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Author Topic: Feminism, Mens Rights and Other Nonsense.  (Read 3798 times)

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Offline Ephiral

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Re: Feminism, Mens Rights and Other Nonsense.
« Reply #75 on: March 20, 2014, 03:29:50 PM »
And this displays the point I was trying to make that if I do not completely agree with your PoV then I obviously must be your enemy that gets us no place. So we are going to have to agree to disagree here because there are a lot of issues on this point I will never see your way. As another example for years (it has since been changed) the Susan Kohlmen group did not allow men to participate in their Mother's Day run against breast cancer. If a mens group tried to have an all male Father's Day run against prostate cancer I suspect the wailing and gnashing of teeth about the injustice would me mighty, but I digress. And I doubt anyone will be calling the Kohlmen group radical anytime soon because they are not, but it still displays a double standard.
Believe it or not, I don't subscribe to a with-us-or-against-us mindset. I do, however, reserve the right to challenge the statements and positions of anybody, regardless of where they might be on issues I hold dear. Komen is actually a great example - they're nominally feminist, and I'm sure they'd agree with me on a lot of key issues. But they're also highly problematic given your example, the low level of funding that actually makes it to their cause, and their attempt to defund Planned Parenthood (averted, I'll note, by a loud feminist outcry). Similarly, I prefer AMD products to Intel - but I started giving Intel my money when they drew a line in the sand and refused to fund organizations with a policy of anti-gay discrimination.

It's legitimate to reject someone as a possible ally if they stand against you on significant issues. It's also legitimate to point out when a nominal ally has serious problems, or to contrast the label of 'ally' with the actual actions taken. Most feminists agree that there are men's issues that need addressing; where we tend to disagree is when people start talking about equal attention, or on the notion that there is no room for a discussion limited to women's issues, or on campaigns of harassment.

Denying that such things exist does not mean they do not exist and it is a problem for all people. Weather it be feminism or "rights that affect all humans" or pick your cause. For example I let my life long membership in the NRA lapse oh about 8 years ago because they were pushing some things I simply could not get on board with. However by and large I still support their stance, but that does not mean I refuse to acknowledge the inherent flaws.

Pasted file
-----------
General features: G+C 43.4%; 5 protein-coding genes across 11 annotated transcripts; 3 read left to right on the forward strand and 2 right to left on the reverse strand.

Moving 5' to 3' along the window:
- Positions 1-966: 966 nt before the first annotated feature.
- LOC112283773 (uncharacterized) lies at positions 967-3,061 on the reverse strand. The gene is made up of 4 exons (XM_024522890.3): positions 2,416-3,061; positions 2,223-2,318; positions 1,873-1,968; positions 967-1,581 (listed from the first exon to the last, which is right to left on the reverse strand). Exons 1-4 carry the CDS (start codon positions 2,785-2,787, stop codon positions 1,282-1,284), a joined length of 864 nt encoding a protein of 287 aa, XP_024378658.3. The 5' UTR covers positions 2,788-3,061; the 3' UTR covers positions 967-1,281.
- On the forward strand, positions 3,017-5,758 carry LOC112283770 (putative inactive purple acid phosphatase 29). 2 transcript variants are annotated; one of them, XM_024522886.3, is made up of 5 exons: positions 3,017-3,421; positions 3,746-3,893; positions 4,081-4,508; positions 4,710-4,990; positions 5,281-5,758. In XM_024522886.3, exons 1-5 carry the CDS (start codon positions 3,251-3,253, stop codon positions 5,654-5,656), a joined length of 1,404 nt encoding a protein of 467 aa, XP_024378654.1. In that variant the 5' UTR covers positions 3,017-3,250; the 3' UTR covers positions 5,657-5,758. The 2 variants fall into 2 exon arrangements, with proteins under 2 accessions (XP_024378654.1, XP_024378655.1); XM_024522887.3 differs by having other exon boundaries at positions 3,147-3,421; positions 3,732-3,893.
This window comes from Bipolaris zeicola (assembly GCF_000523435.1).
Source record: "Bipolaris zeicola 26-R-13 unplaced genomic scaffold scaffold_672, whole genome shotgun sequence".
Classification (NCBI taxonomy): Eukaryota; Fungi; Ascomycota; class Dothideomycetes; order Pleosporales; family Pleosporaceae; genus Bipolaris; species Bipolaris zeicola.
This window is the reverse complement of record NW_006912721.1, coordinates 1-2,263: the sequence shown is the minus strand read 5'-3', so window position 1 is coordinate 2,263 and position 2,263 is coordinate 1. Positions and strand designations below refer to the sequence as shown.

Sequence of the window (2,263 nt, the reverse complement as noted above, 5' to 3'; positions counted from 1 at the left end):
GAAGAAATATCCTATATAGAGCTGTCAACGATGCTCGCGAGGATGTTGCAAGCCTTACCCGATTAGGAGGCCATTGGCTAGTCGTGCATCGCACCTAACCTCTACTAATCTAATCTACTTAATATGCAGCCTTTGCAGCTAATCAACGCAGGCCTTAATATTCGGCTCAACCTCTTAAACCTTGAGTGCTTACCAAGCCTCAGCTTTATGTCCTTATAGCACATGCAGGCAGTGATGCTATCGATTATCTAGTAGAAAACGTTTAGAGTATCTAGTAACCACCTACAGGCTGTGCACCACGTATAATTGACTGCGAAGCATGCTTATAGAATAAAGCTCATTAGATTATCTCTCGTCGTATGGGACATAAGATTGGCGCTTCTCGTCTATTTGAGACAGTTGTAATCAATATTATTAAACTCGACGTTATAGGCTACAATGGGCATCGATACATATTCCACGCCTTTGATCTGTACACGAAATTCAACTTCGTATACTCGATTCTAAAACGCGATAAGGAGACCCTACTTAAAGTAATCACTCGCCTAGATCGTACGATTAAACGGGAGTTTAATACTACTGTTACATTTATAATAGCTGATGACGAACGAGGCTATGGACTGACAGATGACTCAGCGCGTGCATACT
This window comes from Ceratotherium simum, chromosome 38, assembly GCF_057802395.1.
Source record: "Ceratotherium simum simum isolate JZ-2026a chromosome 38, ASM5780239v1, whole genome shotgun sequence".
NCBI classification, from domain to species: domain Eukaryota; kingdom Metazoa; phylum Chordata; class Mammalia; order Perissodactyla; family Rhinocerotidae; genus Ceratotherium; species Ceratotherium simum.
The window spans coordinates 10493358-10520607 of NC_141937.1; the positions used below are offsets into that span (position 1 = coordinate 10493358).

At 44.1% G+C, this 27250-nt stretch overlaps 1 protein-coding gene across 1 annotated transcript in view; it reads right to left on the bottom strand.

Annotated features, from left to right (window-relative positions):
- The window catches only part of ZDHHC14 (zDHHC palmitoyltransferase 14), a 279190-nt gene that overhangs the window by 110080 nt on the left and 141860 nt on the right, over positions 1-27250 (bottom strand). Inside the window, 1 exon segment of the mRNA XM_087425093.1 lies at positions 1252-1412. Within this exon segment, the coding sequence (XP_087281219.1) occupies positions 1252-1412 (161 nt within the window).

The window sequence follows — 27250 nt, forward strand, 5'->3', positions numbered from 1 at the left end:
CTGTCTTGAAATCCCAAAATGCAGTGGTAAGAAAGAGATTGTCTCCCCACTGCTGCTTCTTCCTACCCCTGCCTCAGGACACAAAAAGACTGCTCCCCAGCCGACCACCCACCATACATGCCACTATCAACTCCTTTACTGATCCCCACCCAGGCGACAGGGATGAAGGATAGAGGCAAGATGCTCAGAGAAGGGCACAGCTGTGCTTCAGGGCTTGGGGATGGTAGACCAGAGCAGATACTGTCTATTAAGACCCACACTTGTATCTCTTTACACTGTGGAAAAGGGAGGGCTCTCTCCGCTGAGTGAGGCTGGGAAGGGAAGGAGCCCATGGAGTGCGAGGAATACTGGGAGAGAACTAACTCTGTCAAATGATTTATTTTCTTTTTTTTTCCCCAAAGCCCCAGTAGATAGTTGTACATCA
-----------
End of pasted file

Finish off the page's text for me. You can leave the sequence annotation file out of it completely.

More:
Exactly what flaws am I refusing to acknowledge here? You'll note that my first post in this thread disavowed the positions of some rather famous nominal feminists. I am not saying that extremists don't exist; what I am saying is that the entire damn movement shouldn't be treated as though it is comprised of nothing but extremists, any more so than gun-advocacy groups should be treated like every one of them is a backwoods militia stereotype plotting to bring down the government and ignite a race war. Extremists exist everywhere, so why is it only when it comes to women's issues that people pretend the vast, overwhelming majority of reasonable people don't exist?



You are correct in a lot of the points, and I'm not going to address most of them, for either I concde, or it's irrelevant to the discussion. Though I will have to note that Jezebel's discussions are anything but respectful if you pay attention to what's going on there. There are better feminist sources. Really.
I appreciate the acknowledgement. And yes, I admit that there are better sources - a huge number of them, really. As I said, it's not particularly good - but it's still better than any MRA org I've ever seen. This article strikes me as a respectful if superficial look at the gendered nature of domestic violence, so yes, I thik respectful discussion does happen. (I speak to Jezebel as an organization; I'm sure, as with anywhere on the Internet that discusses gender issues, it took all of ten seconds for a commenter to say something horrible.)

1.Word feminist suggests one's femininity -- by pledging allegiance to womankind, not synonymous with equality.
So underprivileged groups aren't allowed to be proud when fighting for their rights? Their allies aren't allowed to declare themselves allies of the oppressed group?